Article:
Magpie Unveils Concept For Long-Range Sustainable Flight

electric aircraft tow

Purpose-designed electric aircraft would tow the main aircraft in climb and cruise to extend the range of zero-emission flights.

Credit: Magpie Aviation

In the race for sustainable aviation, developers of both electric- and hydrogen-powered aircraft face the same problem: how to provide enough range without over-penalizing payload.

California-based startup Magpie Aviation is developing a system to provide a zero-emission solution to the challenge using current battery technology. The company is flight-testing the first elements of an aero tow concept in which electric and other aircraft will be tethered to an all-electric tow aircraft to extend their range by hundreds of miles.

  • Inflight towing would extend range
  • Active hook for tether tested in flight
  • Dedicated electric tow aircraft in design

From a small proof-of-concept demonstration, Magpie plans to scale up the aero tow system gradually to the point at which, by 2030, regional turboprop-size aircraft could be pulled in everyday commercial service by electric tow aircraft. Beyond this, the company expects that advances in battery technology will enable the tow concept to be expanded to transports the size of single-aisle airliners.

Magpie envisages an initial phase in which electric passenger and cargo aircraft automatically connect to an electric tow aircraft after takeoff and are assisted in their climb to cruise altitude. Later phases would expand the capability of the system to enable a tow vehicle to pull aircraft at high speed for up to 300 mi. per charge. Eventually, the startup foresees a network of electric tow aircraft that would be pre-positioned to enable multiple aero tow stages covering flights extending more than 1,000 mi.

“It sounds kind of crazy, but we kept coming back to it because we couldn’t find any reason why we couldn’t do it,” Magpie CEO Damon Vander Lind says.  Although targeted at electric-powered aircraft, Magpie says the tow concept could be adapted to hybrid- and hydrogen-powered designs as well as any conventional aircraft capable of being operated in a low-power mode.

“If we have this goal of zero emissions by 2050, there’s this big question mark—particularly over truly long-distance flights with high payload and zero emissions,” Vander Lind says. “The reason we chose to work with battery-electric [aircraft] is it’s hard to hit the economics when you have a 20-something-percent efficiency level [for hydrogen and electrofuels],” he says, referring to other propulsion options to decarbonize aviation.

Under Magpie’s concept of operations, the towed aircraft will have power reserves adequate to take off and land as well as to fly to an alternative airport. Vander Lind says the towing aircraft will be “all batteries” and optimized for its role with electric pusher propellers, a fast climb rate and high-aspect-ratio wing. Because electric-powered aircraft do not suffer the same lapse-rate performance reduction with increasing altitude as turbine aircraft, “we can stay at highly efficient indicated airspeeds while still going quite fast, with a relatively small platform,” he notes. “That’s one of the non-intuitive things about battery-electric aircraft that we see as enabling our technology.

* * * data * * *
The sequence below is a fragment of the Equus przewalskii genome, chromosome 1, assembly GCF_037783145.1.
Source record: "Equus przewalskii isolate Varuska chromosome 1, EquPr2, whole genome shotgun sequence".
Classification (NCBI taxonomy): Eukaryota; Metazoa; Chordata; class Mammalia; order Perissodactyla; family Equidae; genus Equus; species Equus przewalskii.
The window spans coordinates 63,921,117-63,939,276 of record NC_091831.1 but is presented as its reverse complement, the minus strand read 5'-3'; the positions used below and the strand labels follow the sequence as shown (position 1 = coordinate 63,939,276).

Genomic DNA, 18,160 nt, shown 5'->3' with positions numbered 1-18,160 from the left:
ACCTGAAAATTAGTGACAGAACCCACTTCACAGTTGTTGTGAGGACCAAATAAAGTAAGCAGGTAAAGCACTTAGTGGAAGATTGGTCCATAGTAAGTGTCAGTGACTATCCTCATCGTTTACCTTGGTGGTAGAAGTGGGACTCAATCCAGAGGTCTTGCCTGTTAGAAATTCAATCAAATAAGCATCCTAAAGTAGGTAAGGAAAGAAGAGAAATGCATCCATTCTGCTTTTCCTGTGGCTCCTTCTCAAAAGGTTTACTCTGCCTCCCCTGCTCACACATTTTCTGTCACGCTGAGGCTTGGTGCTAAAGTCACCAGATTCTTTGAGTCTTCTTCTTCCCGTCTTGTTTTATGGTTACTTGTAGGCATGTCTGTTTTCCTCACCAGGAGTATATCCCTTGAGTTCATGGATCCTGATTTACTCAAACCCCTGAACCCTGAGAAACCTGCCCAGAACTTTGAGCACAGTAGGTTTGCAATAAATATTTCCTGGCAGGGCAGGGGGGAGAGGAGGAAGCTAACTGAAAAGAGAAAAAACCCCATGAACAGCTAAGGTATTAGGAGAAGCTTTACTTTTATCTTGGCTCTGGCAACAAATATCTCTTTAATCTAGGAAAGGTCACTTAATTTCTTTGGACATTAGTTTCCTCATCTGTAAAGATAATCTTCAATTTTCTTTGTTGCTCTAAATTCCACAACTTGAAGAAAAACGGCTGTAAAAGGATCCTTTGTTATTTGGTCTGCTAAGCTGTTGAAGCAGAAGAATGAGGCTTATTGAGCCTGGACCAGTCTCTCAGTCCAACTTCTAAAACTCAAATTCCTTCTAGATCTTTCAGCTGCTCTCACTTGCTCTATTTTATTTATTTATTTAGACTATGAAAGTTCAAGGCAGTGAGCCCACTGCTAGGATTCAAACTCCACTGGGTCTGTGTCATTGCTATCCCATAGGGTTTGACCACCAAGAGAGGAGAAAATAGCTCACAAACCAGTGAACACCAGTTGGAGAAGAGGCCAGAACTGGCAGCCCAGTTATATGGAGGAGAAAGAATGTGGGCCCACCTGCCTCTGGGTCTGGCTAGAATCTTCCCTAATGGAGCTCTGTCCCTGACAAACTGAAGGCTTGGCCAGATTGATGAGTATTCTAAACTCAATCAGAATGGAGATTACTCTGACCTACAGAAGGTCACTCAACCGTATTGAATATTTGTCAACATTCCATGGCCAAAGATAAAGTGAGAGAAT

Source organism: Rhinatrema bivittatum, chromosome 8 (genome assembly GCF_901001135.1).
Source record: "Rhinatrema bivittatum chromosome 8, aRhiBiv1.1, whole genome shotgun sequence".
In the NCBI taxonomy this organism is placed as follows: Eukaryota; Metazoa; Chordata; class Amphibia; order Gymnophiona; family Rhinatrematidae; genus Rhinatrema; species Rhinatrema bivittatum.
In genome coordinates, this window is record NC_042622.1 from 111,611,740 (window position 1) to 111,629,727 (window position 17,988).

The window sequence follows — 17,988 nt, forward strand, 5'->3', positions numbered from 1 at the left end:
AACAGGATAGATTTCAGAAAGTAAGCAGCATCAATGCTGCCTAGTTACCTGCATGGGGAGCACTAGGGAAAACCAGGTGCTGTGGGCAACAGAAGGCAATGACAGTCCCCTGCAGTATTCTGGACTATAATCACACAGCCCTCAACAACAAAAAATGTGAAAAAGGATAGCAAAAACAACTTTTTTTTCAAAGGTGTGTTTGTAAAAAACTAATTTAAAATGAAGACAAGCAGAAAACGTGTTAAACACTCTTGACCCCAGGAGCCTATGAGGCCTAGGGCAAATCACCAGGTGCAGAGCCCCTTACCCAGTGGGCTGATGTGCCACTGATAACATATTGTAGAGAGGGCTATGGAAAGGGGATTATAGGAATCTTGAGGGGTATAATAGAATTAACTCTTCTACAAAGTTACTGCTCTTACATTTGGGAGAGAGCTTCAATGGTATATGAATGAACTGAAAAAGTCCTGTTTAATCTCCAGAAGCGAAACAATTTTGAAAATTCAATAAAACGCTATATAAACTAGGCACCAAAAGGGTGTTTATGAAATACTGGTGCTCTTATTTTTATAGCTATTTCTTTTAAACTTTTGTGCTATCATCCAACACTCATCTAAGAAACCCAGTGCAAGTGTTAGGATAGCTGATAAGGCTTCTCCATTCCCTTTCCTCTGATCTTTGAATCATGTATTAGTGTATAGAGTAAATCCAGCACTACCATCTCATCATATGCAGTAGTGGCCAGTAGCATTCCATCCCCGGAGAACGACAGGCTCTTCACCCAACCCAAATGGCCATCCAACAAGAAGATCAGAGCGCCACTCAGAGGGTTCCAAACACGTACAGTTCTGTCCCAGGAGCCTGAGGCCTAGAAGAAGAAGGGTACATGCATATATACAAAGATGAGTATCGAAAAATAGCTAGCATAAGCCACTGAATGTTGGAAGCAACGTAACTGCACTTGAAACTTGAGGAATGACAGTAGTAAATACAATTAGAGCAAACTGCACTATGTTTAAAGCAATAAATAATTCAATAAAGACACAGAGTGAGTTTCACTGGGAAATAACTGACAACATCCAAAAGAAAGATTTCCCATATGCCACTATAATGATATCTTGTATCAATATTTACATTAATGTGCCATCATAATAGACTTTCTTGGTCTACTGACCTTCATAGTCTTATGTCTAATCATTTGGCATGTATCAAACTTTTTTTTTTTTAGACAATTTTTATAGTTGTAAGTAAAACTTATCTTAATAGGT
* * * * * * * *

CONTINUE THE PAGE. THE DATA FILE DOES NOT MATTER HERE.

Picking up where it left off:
“While our modeling shows that there is an advantage to doing a custom tow aircraft like this,” Vander Lind continues, “we get a big advantage because the more expensive and critical passenger- and cargo-carrying ‘main aircraft’ has similar requirements to today’s aircraft and so adapts well to existing in-operation and already-in-development platforms. Remember that if we want to hit a zero-carbon 2050 goal, an airliner has a 30-year life, so we’re already at the point where airlines have to think hard about the operating life of the assets that they are buying today.”

Vander Lind adds that “you get towed until you’ve depleted down to your reserve in the lead aircraft, and then you swap in another tow aircraft.” By stringing together multiple tows “you start to get flights like San Francisco to Seattle with today’s battery technology,” he notes. “It starts to fit within the realm of the feasible.”

Before founding Magpie, Vander Lind established the Heaviside electric vertical-takeoff-and-landing aircraft division of startup Kitty Hawk. And prior to that he ran Makani Power, a company that was developing huge tethered airborne wind turbines before being acquired by Google.

After better-than-expected results from studies of the concept by airline economic consultancy firms, Magpie approached the FAA with the idea. “We thought there’d be more regulatory hurdles. There are some challenges, but they were mostly building on what exists today for towing or refueling,” Vander Lind says. The next major technical issue was development of a safe and reliable automated “active hook” connection device for the tether.